Kauffman Stadium was built especially for baseball. It was unusual since, at the time, multisport ‘cookie-cutter’ stadiums were far more common. It was easier for a lot of stadium owners to build arenas that could be easily adjusted for different shows and events. But the decision to make Kauffman Stadium a baseball only venue placed it alongside Dodger Stadium in Los Angeles as one of the best examples of modernist stadium design. In fact, it’s the only ballpark in the American League to be named after a person and is one of only nine stadiums in MLB to not have a corporate-sponsored name.
It’s also the sixth-oldest stadium in the majors and has hosted the 1973 and 2012 MLB All-Star Games, as well as the Royals home games during the 1980, 1985, 2014, and 2015 World Series. And when it went under renovations between 2007 and 2009, it added fan amenities including a hall of fame area and other updates through the facility.
Despite being built for baseball only, the design borrowed style cues from multi-purpose stadiums of the time. The main stadium is primarily concrete with a smooth concrete facade. The seats wrap around the infield and end at hte foul poles, with smaller bleacher sections. The design means that fans have the best view of a baseball game no matter where their seats are located.
It’s also famous for its fountain and waterfall display, known as the Water Spectacular, located behind the right-field fence. It’s the largest privately funded fountain in the world at 322 feet. The feature is on display before and after games and between innings and is known for being constantly flowing.
The park’s best-known feature is the fountain and waterfall display (known as the Water Spectacular) behind the right-field fence. At 322 feet (98 m), it is the largest privately funded fountain in the world. The fountains are on display before and after the game and between innings, while the waterfalls are constantly flowing.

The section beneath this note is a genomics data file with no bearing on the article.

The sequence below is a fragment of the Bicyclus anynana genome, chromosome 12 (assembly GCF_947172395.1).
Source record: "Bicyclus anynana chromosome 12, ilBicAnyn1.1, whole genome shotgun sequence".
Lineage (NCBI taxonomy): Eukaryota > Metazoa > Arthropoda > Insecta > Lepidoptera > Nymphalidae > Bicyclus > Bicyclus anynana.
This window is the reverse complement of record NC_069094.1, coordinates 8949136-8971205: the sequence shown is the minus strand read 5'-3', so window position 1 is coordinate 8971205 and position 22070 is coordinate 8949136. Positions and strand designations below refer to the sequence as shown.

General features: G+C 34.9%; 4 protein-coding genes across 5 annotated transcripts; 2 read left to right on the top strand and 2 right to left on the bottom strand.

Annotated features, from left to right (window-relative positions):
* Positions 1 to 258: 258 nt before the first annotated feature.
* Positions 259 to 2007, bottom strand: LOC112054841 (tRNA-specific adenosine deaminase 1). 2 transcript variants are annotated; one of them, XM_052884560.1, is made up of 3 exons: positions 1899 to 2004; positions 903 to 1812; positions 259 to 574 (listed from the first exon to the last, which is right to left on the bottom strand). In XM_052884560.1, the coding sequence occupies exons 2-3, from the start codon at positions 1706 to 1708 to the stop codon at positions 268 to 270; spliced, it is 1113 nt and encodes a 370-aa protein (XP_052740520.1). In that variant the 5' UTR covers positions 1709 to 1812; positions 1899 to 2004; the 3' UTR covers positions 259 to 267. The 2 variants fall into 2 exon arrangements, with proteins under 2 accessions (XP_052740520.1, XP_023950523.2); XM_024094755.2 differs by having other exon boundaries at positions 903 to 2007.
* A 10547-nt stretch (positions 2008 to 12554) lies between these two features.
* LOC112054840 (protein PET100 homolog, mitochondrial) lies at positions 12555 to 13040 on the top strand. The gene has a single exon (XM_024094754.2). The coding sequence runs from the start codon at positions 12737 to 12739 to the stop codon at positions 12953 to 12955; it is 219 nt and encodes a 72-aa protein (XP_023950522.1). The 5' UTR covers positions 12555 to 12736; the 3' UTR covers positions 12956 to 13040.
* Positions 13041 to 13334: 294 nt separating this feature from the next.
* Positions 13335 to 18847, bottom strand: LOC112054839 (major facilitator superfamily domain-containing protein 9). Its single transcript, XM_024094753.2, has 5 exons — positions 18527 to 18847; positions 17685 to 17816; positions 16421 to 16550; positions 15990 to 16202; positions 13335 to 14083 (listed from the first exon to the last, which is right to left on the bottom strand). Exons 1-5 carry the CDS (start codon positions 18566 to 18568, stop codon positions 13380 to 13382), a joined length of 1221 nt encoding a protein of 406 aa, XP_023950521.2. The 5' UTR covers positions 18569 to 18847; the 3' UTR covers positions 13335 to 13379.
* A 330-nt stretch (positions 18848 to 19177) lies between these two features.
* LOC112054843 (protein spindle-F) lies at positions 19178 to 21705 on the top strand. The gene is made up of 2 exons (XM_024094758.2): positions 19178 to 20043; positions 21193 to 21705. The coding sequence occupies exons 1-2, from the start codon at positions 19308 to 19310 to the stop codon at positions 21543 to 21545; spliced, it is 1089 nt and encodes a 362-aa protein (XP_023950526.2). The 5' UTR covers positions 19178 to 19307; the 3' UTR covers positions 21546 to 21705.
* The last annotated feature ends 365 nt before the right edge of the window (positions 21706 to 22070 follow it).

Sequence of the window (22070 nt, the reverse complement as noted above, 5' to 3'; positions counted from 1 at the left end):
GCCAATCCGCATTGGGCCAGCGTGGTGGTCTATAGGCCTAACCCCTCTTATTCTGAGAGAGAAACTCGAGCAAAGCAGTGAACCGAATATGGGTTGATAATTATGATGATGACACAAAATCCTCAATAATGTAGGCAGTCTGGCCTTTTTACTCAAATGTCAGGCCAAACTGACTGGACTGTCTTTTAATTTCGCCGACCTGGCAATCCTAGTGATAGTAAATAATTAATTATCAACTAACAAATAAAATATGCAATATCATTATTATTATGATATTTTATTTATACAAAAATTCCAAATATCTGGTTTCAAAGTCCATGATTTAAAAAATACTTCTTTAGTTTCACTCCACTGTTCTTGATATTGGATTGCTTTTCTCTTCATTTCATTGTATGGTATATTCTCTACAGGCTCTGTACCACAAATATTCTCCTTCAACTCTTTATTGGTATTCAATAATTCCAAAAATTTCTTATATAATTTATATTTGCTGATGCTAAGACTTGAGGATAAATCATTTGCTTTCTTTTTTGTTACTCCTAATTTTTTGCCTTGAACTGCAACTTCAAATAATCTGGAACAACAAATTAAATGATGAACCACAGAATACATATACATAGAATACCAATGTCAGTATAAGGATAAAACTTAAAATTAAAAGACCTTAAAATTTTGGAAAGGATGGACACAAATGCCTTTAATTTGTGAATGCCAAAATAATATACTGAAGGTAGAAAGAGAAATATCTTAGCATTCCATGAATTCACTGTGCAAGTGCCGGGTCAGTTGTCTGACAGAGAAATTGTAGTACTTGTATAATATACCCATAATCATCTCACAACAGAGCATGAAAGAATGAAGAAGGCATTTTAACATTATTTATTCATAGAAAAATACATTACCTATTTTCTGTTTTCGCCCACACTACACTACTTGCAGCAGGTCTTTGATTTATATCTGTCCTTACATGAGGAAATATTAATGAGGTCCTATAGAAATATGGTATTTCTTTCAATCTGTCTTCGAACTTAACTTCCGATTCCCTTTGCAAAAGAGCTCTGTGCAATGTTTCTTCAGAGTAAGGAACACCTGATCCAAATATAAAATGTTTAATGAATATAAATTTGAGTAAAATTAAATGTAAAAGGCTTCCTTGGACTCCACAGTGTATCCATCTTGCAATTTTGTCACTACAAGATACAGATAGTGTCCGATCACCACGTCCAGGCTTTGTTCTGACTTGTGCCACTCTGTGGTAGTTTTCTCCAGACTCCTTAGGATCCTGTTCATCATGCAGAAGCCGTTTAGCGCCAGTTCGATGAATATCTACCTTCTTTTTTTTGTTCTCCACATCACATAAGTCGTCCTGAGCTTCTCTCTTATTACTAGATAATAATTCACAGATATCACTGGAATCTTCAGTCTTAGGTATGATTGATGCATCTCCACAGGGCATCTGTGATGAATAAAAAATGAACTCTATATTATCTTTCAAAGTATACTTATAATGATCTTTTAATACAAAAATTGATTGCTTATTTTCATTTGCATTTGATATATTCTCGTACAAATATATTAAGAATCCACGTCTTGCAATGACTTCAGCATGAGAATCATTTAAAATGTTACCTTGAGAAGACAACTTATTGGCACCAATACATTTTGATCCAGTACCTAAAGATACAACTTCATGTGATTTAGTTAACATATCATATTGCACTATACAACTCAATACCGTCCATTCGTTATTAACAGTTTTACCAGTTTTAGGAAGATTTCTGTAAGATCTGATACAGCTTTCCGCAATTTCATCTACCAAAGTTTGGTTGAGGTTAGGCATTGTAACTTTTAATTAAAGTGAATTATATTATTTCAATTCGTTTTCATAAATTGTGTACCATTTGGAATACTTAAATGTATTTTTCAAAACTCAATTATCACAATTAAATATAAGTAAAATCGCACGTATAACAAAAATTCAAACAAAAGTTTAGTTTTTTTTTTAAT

Starting in 2014, the Royals started placing a “W” on the Hall of Fame wall for every home win, similar to the Chicago Cubs tradition of hoisting a white flag with a blue “W” at Wrigley Field for every Cub home win.
Also, starting in the 2007 season, the Royals has a single red seat in the stadium amongst all the seats behind home plate to honor BUck O’Neil, who was a Kansas City Royals scout since 1988 and hte first African-American coach in MLB history. This seat is said to embody the spirit of Buck O’Neil and is given to one of several community nominees.
Finally, in the outfield concourse, visitors can find four statues. Three of the statues are located in right field and depict George Brett, Dick Howser, and Frank White. The fourth and final statue is located in left field and depicts Ewing Kauffman and his wife Muriel.
The franchise has received several accolades since the first time they took the field. These accolades include:
Two World Series Titles (1985, 2015)
Four AL Pennants (1980, 1985, 2014, 2015)
One Central Division Title (2015)
Six West Division Titles (1976, 1977, 1978, 1980, 1984, 1985)
One Wild Card Berth (2014)